A Bonner woman charged over the alleged importation of $4 million worth of methylamphetamine "excitedly" rang her co-accused and encouraged him to come over 10 minutes after a 4.5kg package arrived from the United States, a court has heard.
Priscilla Palombi, who faces a potential life sentence, was released on bail on Tuesday afternoon despite opposition from police and prosecutors.
Her barrister, Ken Archer, had earlier told the ACT Magistrates Court the woman would plead not guilty to a charge of attempting to possess a commercial quantity of an unlawfully imported drug.
Ms Palombi, 39, had been behind bars since her first court appearance on November 24.
Police had raided her home a week earlier, allegedly finding she had unpacked the contents of a delivery from overseas and put them in a backpack in her car.
The package contained an inert substance, which authorities had put there to replace methylamphetamine after the Australian Border Force intercepted the consignment on its way into the country on November 3.
On Tuesday, the court heard the package had been addressed to Ms Palombi's home under the name of a former colleague who did not live there.
An investigator, Michael Noble, told the court police suspected Ms Palombi was "motivated by money" to receive the consignment.
It was unclear, however, exactly how police alleged she stood to benefit. A number of possibilities were raised, including that she might merely have been promised a payment, or the wiping of a debt, for taking delivery of the drugs.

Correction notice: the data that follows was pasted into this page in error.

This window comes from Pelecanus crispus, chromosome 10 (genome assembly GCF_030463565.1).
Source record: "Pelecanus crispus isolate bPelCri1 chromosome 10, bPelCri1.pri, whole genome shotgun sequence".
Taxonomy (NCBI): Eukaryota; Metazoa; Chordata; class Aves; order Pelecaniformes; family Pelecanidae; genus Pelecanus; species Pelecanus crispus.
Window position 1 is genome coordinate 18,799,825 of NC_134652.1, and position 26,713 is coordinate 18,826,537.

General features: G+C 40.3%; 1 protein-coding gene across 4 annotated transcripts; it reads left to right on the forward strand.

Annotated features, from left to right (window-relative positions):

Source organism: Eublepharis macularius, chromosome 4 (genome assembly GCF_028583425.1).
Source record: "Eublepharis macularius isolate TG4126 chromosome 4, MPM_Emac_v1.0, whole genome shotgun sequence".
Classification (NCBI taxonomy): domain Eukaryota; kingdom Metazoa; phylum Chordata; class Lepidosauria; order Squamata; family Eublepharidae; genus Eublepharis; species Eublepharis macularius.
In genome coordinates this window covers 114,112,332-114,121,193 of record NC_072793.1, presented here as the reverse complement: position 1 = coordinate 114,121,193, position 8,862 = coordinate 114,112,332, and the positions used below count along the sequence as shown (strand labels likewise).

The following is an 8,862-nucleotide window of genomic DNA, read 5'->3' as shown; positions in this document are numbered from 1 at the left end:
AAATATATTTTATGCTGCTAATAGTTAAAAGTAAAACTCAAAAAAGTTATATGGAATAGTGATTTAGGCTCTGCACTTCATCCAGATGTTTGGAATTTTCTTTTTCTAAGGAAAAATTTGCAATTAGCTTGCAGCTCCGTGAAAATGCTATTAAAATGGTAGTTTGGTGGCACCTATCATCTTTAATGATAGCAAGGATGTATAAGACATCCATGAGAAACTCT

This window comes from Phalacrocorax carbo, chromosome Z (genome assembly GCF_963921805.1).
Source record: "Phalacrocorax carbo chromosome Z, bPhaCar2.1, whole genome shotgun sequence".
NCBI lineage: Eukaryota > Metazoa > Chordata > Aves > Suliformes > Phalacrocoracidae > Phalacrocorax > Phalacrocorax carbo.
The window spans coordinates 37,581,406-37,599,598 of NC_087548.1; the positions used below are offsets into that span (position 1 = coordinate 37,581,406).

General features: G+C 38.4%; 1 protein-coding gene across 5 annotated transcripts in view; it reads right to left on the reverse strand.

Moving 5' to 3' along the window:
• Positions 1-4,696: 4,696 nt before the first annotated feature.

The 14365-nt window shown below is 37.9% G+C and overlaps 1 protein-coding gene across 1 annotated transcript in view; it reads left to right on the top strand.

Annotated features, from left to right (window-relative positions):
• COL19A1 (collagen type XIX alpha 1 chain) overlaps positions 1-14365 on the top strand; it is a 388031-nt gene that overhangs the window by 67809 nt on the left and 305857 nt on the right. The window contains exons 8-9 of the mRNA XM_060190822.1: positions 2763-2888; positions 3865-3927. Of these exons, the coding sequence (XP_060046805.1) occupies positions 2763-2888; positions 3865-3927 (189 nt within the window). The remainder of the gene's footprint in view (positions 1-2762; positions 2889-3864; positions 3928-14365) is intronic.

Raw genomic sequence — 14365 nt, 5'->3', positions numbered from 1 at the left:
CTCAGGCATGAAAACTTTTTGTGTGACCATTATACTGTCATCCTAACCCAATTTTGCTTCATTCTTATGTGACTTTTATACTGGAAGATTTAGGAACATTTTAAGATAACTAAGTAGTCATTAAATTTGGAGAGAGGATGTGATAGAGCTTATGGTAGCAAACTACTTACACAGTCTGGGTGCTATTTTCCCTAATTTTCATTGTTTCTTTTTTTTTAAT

Senior Constable Noble said Ms Palombi's co-accused, real estate agent Gerardo Penna, had "all the chemicals and equipment" to extract the methylamphetamine from the activated carbon it was concealed within.
She would now be "out of pocket" as a result of the drugs being seized, the officer said, and therefore potentially motivated to commit crimes if released on bail.
Senior Constable Noble also raised concerns Ms Palombi might seek to interfere with the evidence her wife might give in court.
Federal prosecutor David Bloomfield described the case against the 39-year-old woman as strong, saying she was "facing a serious custodial sentence".
Mr Bloomfield said there was evidence of Ms Palombi and Mr Penna, someone she had known for years, speaking "in coded language" in the days leading up to the delivery arriving.
He said the unemployed woman had "excitedly" called the real estate agent just after the package turned up, with a listening device hidden inside, and encouraged him to visit her home.
While the prosecutor opposed bail, Mr Archer argued his client should receive the benefit of conditional liberty.
The defence barrister said Ms Palombi would probably face a year behind bars before any trial if she was kept in custody.
He also argued there was nothing to suggest she would fail to turn up to court, and dismissed concerns about "financial hardship" potentially motivating Ms Palombi to offend by saying the woman's wife received a "comfortable" salary of $187,000 from the Department of Defence.
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In response to suggestions about interference with witnesses, Mr Archer raised doubts about whether Ms Palombi's wife could be compelled to give evidence against her anyway.
Special magistrate Margaret Hunter ultimately found it appropriate to release Ms Palombi on a series of strict conditions, warning the woman non-compliance would result in "zero" chance of bail being granted again.
The conditions include Ms Palombi agreeing to forfeit $2000 for any non-appearance in court, and her mother giving up a further $10,000 in that event.
Ms Palombi is next due to appear on February 15.
Mr Penna, who has pleaded not guilty to the same charge and an additional count of drug trafficking, was previously remanded in custody until January 13.
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